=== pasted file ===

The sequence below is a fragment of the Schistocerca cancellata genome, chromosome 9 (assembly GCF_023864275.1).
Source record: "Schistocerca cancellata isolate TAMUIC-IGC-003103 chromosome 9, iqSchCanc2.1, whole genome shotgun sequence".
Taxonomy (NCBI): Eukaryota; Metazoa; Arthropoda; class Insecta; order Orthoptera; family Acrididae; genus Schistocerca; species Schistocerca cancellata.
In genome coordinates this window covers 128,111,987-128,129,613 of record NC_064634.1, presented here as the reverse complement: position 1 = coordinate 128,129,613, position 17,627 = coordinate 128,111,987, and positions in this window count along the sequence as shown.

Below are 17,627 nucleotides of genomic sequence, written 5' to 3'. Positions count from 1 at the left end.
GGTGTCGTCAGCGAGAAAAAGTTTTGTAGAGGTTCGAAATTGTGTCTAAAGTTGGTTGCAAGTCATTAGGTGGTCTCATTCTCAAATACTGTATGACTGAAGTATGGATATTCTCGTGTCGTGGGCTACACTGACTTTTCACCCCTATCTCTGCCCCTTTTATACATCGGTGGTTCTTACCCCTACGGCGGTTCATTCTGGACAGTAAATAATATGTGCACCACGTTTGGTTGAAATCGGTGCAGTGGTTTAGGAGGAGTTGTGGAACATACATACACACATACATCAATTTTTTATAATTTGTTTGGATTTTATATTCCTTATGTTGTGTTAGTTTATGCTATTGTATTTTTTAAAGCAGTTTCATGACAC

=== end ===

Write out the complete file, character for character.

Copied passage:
The sequence below is a fragment of the Schistocerca cancellata genome, chromosome 9 (assembly GCF_023864275.1).
Source record: "Schistocerca cancellata isolate TAMUIC-IGC-003103 chromosome 9, iqSchCanc2.1, whole genome shotgun sequence".
Taxonomy (NCBI): Eukaryota; Metazoa; Arthropoda; class Insecta; order Orthoptera; family Acrididae; genus Schistocerca; species Schistocerca cancellata.
In genome coordinates this window covers 128,111,987-128,129,613 of record NC_064634.1, presented here as the reverse complement: position 1 = coordinate 128,129,613, position 17,627 = coordinate 128,111,987, and positions in this window count along the sequence as shown.

Below are 17,627 nucleotides of genomic sequence, written 5' to 3'. Positions count from 1 at the left end.
GGTGTCGTCAGCGAGAAAAAGTTTTGTAGAGGTTCGAAATTGTGTCTAAAGTTGGTTGCAAGTCATTAGGTGGTCTCATTCTCAAATACTGTATGACTGAAGTATGGATATTCTCGTGTCGTGGGCTACACTGACTTTTCACCCCTATCTCTGCCCCTTTTATACATCGGTGGTTCTTACCCCTACGGCGGTTCATTCTGGACAGTAAATAATATGTGCACCACGTTTGGTTGAAATCGGTGCAGTGGTTTAGGAGGAGTTGTGGAACATACATACACACATACATCAATTTTTTATAATTTGTTTGGATTTTATATTCCTTATGTTGTGTTAGTTTATGCTATTGTATTTTTTAAAGCAGTTTCATGACAC